Air Force Secretary Heather Wilson will step down at end of May to become president of the University of Texas at El Paso, the Air Force confirmed Friday.
“Upon a favorable vote by the University of Texas Board of Regents, the Secretary of the Air Force, Heather A. Wilson, will resign as Secretary of the Air Force effective May 31, 2019. This will allow sufficient time for a smooth transition,” the Air Force said in a statement.
In her own statement, Wilson said it has been a “privilege” to serve as secretary.
“It has been a privilege to serve alongside our airmen over the past two years and I am proud of the progress that we have made restoring our nation’s defense,” Wilson said. “We have improved the readiness of the force; we have cut years out of acquisition schedules and gotten better prices through competition; we have repealed hundreds of superfluous regulations; and we have strengthened our ability to deter and dominate in space.”
The statements came after the University of Texas (UT) System announced that its Board of Regents unanimously named Wilson the sole finalist to be president of UT-El Paso.
There is still a 21-day waiting period, required by Texas law, before the Board of Regents can officially appoint Wilson.
Trump praised Wilson in a pair of tweets, saying she "has done an absolutely fantastic job" as Air Force secretary and thanking her for her service.
....as Secretary of the Air Force, and I know she will be equally great in the very important world of higher education. A strong thank you to Heather for her service.— Donald J. Trump (@realDonaldTrump) March 8, 2019
Wilson’s departure adds to an already high amount of turnover at the Pentagon at a time when the Trump administration’s defense policies are coming increasingly under fire from Capitol Hill.
The Pentagon has been led by an acting secretary since the beginning of January — making Patrick ShanahanPatrick Michael ShanahanSenators introducing bill to penalize Pentagon for failed audits Overnight Defense: National Guard boosts DC presence ahead of inauguration | Lawmakers demand probes into troops' role in Capitol riot | Financial disclosures released for Biden Pentagon nominee Biden Pentagon pick could make up to .7M from leaving Raytheon MORE the Defense Department’s longest acting secretary in its history.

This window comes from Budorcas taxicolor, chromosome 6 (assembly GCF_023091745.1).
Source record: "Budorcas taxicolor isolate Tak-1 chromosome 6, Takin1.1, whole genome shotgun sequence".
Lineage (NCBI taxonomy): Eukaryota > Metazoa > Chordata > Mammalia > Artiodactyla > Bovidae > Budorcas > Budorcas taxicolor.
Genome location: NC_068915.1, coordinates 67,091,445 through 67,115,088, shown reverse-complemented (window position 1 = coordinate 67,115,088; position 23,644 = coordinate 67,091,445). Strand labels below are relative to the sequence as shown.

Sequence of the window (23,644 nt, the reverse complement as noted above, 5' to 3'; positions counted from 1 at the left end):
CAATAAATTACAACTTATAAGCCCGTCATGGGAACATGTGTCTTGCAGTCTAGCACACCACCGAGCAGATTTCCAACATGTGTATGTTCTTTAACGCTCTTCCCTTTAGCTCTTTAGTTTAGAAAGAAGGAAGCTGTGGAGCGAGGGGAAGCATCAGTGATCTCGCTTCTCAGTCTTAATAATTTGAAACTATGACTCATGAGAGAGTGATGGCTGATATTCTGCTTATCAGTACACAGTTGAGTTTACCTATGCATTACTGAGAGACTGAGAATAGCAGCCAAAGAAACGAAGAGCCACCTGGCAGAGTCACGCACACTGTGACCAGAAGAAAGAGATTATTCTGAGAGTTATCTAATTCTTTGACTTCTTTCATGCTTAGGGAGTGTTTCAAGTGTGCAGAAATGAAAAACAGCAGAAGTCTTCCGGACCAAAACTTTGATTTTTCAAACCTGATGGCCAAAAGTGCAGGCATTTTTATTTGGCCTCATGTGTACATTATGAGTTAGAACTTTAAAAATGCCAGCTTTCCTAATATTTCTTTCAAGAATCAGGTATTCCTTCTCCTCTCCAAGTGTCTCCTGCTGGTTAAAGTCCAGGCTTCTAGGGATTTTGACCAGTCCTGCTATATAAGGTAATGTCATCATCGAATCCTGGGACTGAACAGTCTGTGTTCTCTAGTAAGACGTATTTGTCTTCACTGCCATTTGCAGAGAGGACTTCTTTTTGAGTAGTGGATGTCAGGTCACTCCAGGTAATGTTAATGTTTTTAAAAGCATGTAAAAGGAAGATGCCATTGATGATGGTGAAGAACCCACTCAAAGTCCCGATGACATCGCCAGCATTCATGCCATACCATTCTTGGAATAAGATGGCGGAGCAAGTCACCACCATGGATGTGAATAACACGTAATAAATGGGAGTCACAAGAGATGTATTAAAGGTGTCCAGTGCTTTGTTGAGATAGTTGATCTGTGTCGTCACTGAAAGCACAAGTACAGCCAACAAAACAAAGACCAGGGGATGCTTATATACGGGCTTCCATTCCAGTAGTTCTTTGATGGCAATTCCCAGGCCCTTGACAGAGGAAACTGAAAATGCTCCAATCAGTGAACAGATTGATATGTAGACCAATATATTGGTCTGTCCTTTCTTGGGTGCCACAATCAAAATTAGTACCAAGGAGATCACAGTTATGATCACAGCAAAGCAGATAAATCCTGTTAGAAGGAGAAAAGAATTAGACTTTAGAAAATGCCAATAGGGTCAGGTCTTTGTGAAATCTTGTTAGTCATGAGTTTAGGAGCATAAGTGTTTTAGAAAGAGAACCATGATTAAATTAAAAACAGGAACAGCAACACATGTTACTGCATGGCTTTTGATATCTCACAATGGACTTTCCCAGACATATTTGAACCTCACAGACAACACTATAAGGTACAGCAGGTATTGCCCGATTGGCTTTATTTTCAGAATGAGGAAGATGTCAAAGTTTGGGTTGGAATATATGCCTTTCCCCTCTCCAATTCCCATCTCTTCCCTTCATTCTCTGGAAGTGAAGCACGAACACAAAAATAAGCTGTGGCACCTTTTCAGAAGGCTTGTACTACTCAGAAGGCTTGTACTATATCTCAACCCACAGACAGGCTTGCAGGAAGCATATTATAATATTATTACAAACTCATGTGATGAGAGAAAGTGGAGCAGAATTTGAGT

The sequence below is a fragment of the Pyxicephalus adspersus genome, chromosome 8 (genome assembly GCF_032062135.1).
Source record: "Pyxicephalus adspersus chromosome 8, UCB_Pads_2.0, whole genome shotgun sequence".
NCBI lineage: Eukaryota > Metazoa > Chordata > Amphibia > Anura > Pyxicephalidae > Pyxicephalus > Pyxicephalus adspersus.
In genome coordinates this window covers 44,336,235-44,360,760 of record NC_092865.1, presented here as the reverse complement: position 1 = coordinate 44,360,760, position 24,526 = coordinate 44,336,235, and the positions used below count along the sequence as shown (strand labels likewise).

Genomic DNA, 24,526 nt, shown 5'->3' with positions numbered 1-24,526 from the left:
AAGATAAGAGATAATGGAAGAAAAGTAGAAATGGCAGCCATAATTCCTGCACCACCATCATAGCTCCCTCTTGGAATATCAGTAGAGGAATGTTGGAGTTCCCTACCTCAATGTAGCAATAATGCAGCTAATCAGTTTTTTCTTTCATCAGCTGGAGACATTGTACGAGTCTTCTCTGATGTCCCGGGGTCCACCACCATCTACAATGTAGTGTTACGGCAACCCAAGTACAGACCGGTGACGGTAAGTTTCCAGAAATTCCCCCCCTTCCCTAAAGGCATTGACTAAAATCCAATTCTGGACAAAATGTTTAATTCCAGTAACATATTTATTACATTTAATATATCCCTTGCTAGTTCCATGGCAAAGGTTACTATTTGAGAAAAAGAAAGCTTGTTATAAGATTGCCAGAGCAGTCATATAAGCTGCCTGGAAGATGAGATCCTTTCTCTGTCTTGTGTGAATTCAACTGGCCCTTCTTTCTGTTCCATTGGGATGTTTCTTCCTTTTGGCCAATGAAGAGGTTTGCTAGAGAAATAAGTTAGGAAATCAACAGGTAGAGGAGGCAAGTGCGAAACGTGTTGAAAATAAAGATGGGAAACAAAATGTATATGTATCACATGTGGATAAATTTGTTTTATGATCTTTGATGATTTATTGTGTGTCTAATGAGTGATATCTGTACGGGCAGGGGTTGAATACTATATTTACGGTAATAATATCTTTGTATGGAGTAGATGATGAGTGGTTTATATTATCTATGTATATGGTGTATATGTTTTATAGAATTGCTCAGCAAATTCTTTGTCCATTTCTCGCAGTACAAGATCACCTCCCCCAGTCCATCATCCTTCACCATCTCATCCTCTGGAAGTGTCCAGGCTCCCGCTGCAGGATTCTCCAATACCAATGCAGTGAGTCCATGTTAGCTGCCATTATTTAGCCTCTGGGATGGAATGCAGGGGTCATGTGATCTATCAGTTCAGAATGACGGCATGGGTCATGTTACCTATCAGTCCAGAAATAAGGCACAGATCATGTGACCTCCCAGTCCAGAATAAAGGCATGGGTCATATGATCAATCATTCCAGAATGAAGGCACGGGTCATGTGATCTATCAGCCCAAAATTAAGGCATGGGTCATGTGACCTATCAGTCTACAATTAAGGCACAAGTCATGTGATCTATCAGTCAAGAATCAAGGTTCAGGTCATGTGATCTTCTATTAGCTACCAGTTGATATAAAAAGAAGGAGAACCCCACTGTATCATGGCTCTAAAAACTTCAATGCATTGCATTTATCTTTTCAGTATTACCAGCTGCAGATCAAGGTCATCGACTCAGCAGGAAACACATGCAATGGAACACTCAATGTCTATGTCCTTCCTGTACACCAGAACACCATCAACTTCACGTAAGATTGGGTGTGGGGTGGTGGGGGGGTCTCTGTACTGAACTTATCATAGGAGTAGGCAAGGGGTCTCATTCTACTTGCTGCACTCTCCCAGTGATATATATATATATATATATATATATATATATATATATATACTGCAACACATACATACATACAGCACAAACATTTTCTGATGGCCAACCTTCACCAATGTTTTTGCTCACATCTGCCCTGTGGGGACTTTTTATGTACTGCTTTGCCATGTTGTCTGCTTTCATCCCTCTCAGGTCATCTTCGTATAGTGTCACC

There are also a slew of high-ranking military officers who are retiring in the coming months as part of regular rotations.
Wilson, a former Republican congresswoman from New Mexico, has served as Air Force secretary since May 2017. Prior to that, she was working as the president of the South Dakota School of Mines and Technology.
Wilson is also an Air Force veteran, having graduated from the Air Force Academy in 1982 and retiring from active duty in 1989.
Her relationship with President TrumpDonald TrumpCheney says a lot of GOP lawmakers have privately encouraged her fight against Trump Republicans criticizing Afghan refugees face risks DeVos says 'principles have been overtaken by personalities' in GOP MORE was said to have soured amid the debate over his desire to establish a "Space Force."
Wilson opposed Trump's initial plan to have Space Force be an entirely separate branch of the military. A report surfaced in October that he was considering firing her over the issue.
But Wilson ultimately won the argument, securing Space Force as a branch of the military that would remain under the purview of the Department of the Air Force.
Wilson alluded to the military's presence in outer space in her resignation letter to Trump, referencing the military's ability to "dominate in space" in a paragraph identical to her statement to the press about her resignation.
Wilson also appeared to use part of her resignation letter to defend her return to academia, touting UT-El Paso as among the "top 5 percent of research universities in the country."
"It is a university that changes lives with a deep commitment to both access and excellence," she wrote. "American higher education needs strong leaders to meet the challenges of the 21st century."
Since James MattisJames Norman MattisFormer Defense Secretary Mattis testifies in Theranos CEO trial 20 years after 9/11, we've logged successes but the fight continues Defense & National Security — The mental scars of Afghanistan MORE’s resignation as Defense secretary in December, several lawmakers had floated her name as a possible contender to be the next Defense secretary. As a former congresswoman, she was well-liked on the Hill and had an ally in Vice President Pence, with whom she served in the House.
"The importance of her incredible work in the Air Force cannot be overstated," Rep. Michael Turner (R-Ohio) said in a statement Friday. "It is not surprising to me that Heather would be sought out by other organizations looking for her strong leadership. I wish Heather all the best in her future endeavors. She will be deeply missed. Hopefully, someday we can see Heather Wilson as the first female secretary of Defense.”
Air Force Chief of Staff Gen. David Goldfein also sang Wilson's praises Friday, tweeting that "we hit the lottery" with her.
We hit the lottery with @SecAFOfficial – under her leadership, we became a better #USAF & our Airmen will continue rowing hard, becoming even faster, smarter. As she takes her talent & leadership to my home state of Texas, I wish her the very best. https://t.co/QH7imN5gGu— Gen. Dave Goldfein (@GenDaveGoldfein) March 8, 2019
The Navy also announced Friday that its assistant secretary for energy, installations and environment, Phyllis Bayer, has also submitted her resignation to "pursue other opportunities."
--Updated at 1:58 p.m.